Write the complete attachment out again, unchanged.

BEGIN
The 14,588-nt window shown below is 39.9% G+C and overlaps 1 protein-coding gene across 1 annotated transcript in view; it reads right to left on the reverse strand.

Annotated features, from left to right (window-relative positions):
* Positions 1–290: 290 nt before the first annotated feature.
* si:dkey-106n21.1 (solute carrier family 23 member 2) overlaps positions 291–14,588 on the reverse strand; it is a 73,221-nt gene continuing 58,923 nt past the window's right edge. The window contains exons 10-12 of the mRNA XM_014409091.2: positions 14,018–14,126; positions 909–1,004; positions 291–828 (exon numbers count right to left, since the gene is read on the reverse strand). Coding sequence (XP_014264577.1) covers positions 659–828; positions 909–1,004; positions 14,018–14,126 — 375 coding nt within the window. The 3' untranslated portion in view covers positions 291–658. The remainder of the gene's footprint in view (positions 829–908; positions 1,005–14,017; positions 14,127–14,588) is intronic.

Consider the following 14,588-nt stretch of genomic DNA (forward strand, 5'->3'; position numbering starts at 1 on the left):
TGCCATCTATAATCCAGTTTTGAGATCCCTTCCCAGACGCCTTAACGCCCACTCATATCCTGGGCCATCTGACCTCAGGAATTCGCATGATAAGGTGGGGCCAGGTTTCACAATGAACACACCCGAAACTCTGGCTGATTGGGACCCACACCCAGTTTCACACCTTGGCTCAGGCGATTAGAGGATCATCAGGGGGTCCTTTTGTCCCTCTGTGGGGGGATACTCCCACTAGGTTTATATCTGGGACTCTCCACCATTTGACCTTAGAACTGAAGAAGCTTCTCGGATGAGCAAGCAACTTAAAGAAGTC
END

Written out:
The 14,588-nt window shown below is 39.9% G+C and overlaps 1 protein-coding gene across 1 annotated transcript in view; it reads right to left on the reverse strand.

Annotated features, from left to right (window-relative positions):
* Positions 1–290: 290 nt before the first annotated feature.
* si:dkey-106n21.1 (solute carrier family 23 member 2) overlaps positions 291–14,588 on the reverse strand; it is a 73,221-nt gene continuing 58,923 nt past the window's right edge. The window contains exons 10-12 of the mRNA XM_014409091.2: positions 14,018–14,126; positions 909–1,004; positions 291–828 (exon numbers count right to left, since the gene is read on the reverse strand). Coding sequence (XP_014264577.1) covers positions 659–828; positions 909–1,004; positions 14,018–14,126 — 375 coding nt within the window. The 3' untranslated portion in view covers positions 291–658. The remainder of the gene's footprint in view (positions 829–908; positions 1,005–14,017; positions 14,127–14,588) is intronic.

Consider the following 14,588-nt stretch of genomic DNA (forward strand, 5'->3'; position numbering starts at 1 on the left):
TGCCATCTATAATCCAGTTTTGAGATCCCTTCCCAGACGCCTTAACGCCCACTCATATCCTGGGCCATCTGACCTCAGGAATTCGCATGATAAGGTGGGGCCAGGTTTCACAATGAACACACCCGAAACTCTGGCTGATTGGGACCCACACCCAGTTTCACACCTTGGCTCAGGCGATTAGAGGATCATCAGGGGGTCCTTTTGTCCCTCTGTGGGGGGATACTCCCACTAGGTTTATATCTGGGACTCTCCACCATTTGACCTTAGAACTGAAGAAGCTTCTCGGATGAGCAAGCAACTTAAAGAAGTC